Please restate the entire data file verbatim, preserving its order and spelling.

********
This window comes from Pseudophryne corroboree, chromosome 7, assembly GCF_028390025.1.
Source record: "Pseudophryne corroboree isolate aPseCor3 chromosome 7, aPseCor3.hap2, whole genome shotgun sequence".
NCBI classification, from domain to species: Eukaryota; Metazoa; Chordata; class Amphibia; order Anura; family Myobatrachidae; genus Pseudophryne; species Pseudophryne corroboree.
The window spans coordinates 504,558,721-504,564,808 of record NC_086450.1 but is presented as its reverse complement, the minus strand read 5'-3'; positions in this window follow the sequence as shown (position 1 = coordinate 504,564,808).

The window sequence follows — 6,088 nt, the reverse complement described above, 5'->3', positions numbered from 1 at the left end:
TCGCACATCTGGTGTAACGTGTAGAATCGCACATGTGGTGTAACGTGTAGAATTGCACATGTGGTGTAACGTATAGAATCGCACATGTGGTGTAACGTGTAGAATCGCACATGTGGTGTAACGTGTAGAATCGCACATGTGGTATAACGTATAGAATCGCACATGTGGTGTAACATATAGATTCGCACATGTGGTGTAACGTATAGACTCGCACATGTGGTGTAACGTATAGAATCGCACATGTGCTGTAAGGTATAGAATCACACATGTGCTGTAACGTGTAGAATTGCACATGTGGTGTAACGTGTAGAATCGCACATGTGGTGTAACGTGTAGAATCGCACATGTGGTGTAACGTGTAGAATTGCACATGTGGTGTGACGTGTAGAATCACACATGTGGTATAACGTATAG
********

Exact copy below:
This window comes from Pseudophryne corroboree, chromosome 7, assembly GCF_028390025.1.
Source record: "Pseudophryne corroboree isolate aPseCor3 chromosome 7, aPseCor3.hap2, whole genome shotgun sequence".
NCBI classification, from domain to species: Eukaryota; Metazoa; Chordata; class Amphibia; order Anura; family Myobatrachidae; genus Pseudophryne; species Pseudophryne corroboree.
The window spans coordinates 504,558,721-504,564,808 of record NC_086450.1 but is presented as its reverse complement, the minus strand read 5'-3'; positions in this window follow the sequence as shown (position 1 = coordinate 504,564,808).

The window sequence follows — 6,088 nt, the reverse complement described above, 5'->3', positions numbered from 1 at the left end:
TCGCACATCTGGTGTAACGTGTAGAATCGCACATGTGGTGTAACGTGTAGAATTGCACATGTGGTGTAACGTATAGAATCGCACATGTGGTGTAACGTGTAGAATCGCACATGTGGTGTAACGTGTAGAATCGCACATGTGGTATAACGTATAGAATCGCACATGTGGTGTAACATATAGATTCGCACATGTGGTGTAACGTATAGACTCGCACATGTGGTGTAACGTATAGAATCGCACATGTGCTGTAAGGTATAGAATCACACATGTGCTGTAACGTGTAGAATTGCACATGTGGTGTAACGTGTAGAATCGCACATGTGGTGTAACGTGTAGAATCGCACATGTGGTGTAACGTGTAGAATTGCACATGTGGTGTGACGTGTAGAATCACACATGTGGTATAACGTATAG